Nearly five months after a Thoroughbred Racing and Protective Bureau probe resulted in the banning of 10 jockeys from various locations in Florida and Pennsylvania, riders are still experiencing difficulties due to a lack of information from the TRPB. The situation, reportedly instigated by suspicious wagering at Great Lakes Downs, has frustrated many racing officials and riders since no official word has been handed down regarding the bans.
In recent developments, jockey Terry Houghton, banned from Tampa Bay Downs with six other riders Dec. 19, will not be permitted to ride at Arlington Park this summer even though he was allowed to ride at Hawthorne Race Course when the 2007 spring meet began there in February. Houghton is currently fifth in the standings at Hawthorne, where the meet closes April 29.
“I’d like to go to Arlington because I have pretty good mounts from clients at Hawthorne,” said Houghton, who may pursue legal action against the track. “Those are my horses and I’d like to continue to ride them. Also, one of my goals was to get started at Arlington so I could stay in Illinois year-round.”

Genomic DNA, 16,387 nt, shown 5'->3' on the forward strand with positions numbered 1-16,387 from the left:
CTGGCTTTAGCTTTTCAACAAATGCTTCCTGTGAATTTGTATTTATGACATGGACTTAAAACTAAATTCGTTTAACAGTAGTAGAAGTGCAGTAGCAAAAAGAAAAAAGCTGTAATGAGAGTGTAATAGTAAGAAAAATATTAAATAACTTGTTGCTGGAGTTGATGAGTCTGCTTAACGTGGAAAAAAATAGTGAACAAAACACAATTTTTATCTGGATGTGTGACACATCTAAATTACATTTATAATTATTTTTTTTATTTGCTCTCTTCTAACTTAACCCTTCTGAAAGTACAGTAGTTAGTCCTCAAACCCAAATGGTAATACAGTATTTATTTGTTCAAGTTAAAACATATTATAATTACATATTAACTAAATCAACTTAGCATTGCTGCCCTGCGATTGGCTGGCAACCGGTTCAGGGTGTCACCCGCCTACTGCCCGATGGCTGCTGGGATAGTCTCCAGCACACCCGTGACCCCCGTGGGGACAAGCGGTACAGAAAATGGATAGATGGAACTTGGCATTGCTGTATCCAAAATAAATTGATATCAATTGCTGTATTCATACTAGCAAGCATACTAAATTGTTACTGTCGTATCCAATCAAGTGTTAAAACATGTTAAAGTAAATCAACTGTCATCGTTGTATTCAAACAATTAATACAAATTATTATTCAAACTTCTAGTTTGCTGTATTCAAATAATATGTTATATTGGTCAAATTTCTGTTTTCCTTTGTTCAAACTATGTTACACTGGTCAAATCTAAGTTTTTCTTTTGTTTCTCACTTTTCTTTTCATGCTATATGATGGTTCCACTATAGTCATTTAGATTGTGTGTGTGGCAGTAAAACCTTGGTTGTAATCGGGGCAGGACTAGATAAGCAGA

Houghton said he made back-up plans to ride in Indiana after his request to ride at Turfway Park was denied by track management earlier this year.
“It’s a shame that we lose our civil rights when we step foot on a racetrack,” he said. “Never in my career have I been in question of wrongdoing. Every day I wake up and hope this will all be over, but it’s never-ending.”
Several riders banned from Tampa Bay are still struggling to make ends meet. Joe Judice and Ricardo Valdez are galloping horses in Ocala, while Derek Bell rode briefly at Hawthorne in February but has not applied for a license in Minnesota, where he has been Canterbury Park’s leading rider for the past four years.
Mary Manney, deputy director of the Minnesota Racing Commission, said her organization has received no evidence that would prevent Bell from being licensed for the upcoming racing season that begins May 5. “We still can’t get information on what’s going on,” she said. “If he were to apply today, we would have no right to deny him a license, and according to our statutes, we would grant him permission to ride.”
Meanwhile, Rene Douglas, the first jockey to be banned in the ongoing investigation, will be allowed to ride at Arlington and Calder. Douglas was banned from Calder and Gulfstream Park, but was permitted to resume riding at Gulfstream Jan. 26. He also rode at Keeneland this spring.
“Things were settled for Rene once Gulfstream let him ride,” said the jockey’s agent, Dennis Cooper. “He didn’t do anything wrong.”